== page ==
As we celebrate the 49th Jerusalem Day today anyone who was alive at the time will remember the emotional euphoria after hearing the famous three words in Hebrew, “Har Habayit Beyadeinu” (“The Temple Mount is in our hands”) uttered by Lt. General Motta Gur, the commander of the division that penetrated the Old City of Jerusalem. The iconic photo of the three paratroopers and the scenes barely a week later when multitudes of Jews from Israel and the Diaspora ascended to the Wall to celebrate the holiday of Shavuot are seared into our Zionist and Jewish consciousness. The multitudes in 1967, after the reunification of Jerusalem, did not find a mechitzah or an ultra-Orthodox controlled Wall,  rather they found a “Wall for all.”


Paratroopers Swearing in at the Wall. Photo © “Beneath the Helmet”

Now nearly half a century later the story that Times of Israel reported that the plan approved by the Knesset to recognise the right of non-Orthodox affiliated and Open-Egalitarian Orthodox Jews to be able to pray at the holiest site for the Jewish people unmolested, with dignity and honour is coming under pressure by ultra-Orthodox members of the ruling coalition should be a cause of grave concern. The decision, passed in January, was long overdue and should be much welcomed. The Wall has for too long been under the exclusive control of the ultra-Orthodox faction of Judaism and has not been a Wall for all Jews.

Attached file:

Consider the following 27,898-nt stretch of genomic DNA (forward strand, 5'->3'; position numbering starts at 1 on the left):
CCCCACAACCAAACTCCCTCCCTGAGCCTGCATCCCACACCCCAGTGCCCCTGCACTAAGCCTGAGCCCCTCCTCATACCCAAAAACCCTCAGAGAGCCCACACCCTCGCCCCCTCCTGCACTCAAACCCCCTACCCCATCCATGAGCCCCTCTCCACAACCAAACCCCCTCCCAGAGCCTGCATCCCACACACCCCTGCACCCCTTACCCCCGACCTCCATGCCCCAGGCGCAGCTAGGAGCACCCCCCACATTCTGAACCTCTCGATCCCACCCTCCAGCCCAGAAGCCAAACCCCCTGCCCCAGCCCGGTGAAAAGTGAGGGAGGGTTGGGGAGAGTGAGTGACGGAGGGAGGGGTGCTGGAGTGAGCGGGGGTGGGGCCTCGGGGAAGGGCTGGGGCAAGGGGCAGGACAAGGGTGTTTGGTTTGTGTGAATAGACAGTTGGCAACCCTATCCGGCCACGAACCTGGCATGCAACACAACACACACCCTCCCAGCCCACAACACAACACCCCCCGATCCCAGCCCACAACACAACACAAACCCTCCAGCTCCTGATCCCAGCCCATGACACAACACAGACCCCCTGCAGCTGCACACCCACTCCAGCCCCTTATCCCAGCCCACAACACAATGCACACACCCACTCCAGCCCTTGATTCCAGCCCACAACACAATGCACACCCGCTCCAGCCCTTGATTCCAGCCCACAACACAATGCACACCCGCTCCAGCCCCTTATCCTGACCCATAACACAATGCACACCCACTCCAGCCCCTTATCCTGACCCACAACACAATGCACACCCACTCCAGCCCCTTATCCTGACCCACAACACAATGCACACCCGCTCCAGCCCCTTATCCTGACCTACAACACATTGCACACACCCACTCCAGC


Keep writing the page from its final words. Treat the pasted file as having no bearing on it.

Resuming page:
One of the possible prime reasons for the phenomenon of secular Israeli’s disinterestedness and disconnectedness from religious ritual practice could be what amounts to a de facto detachment between the majority of the State of Israel’s Jewish population to its religious Jewish establishment. There is tremendous antipathy they feel, as secular Zionist Israelis, toward the State’s rabbinate. They view the rabbinate as a bastion of ultra-Orthodox, non-Zionist, non-IDF serving “men in black,” who alienate the majority of their potential constituents by being both incredibly out of touch and openly antagonistic toward any lifestyle that does not respond to their own. As Daniel Gordis observed:

Israel’s rabbinate lives as if the rabbinic hegemony over Jewish communities continues unchanged from the Middle Ages, as if the Enlightenment and Emancipation had not yet arrived.”

The tiny women’s section, which is a fraction of the size of the adjacent men’s section, is an insult to women. (Similarly, the lack of any role for woman in a traditional Orthodox synagogue setting is clearly at variance with the rise of the professional woman in the contemporary period. Women are now astronauts, doctors, lawyers, Talmud scholars and heads of State.) In the twenty-first century there is a growing need of many religious women and men to readdress the role of women in Judaism. The gap between our social and ethical values and our synagogue lives is something that we should see as compromising our religious integrity. The proposed opening of the Western Wall extension will be a huge step in redressing this situation.

Prime-Minister Netanyahu’s support of what is known as the “Sharansky Plan” to extend the plaza of the Western Wall to include egalitarian services and services where women will be free to pray aloud and read from the Torah without fear from harassment was a welcome and positive step to making the holiest site of the Jewish people a place of tolerance, peace and harmony for all Jews.  He must have the courage to see it through to its ultimate implementation.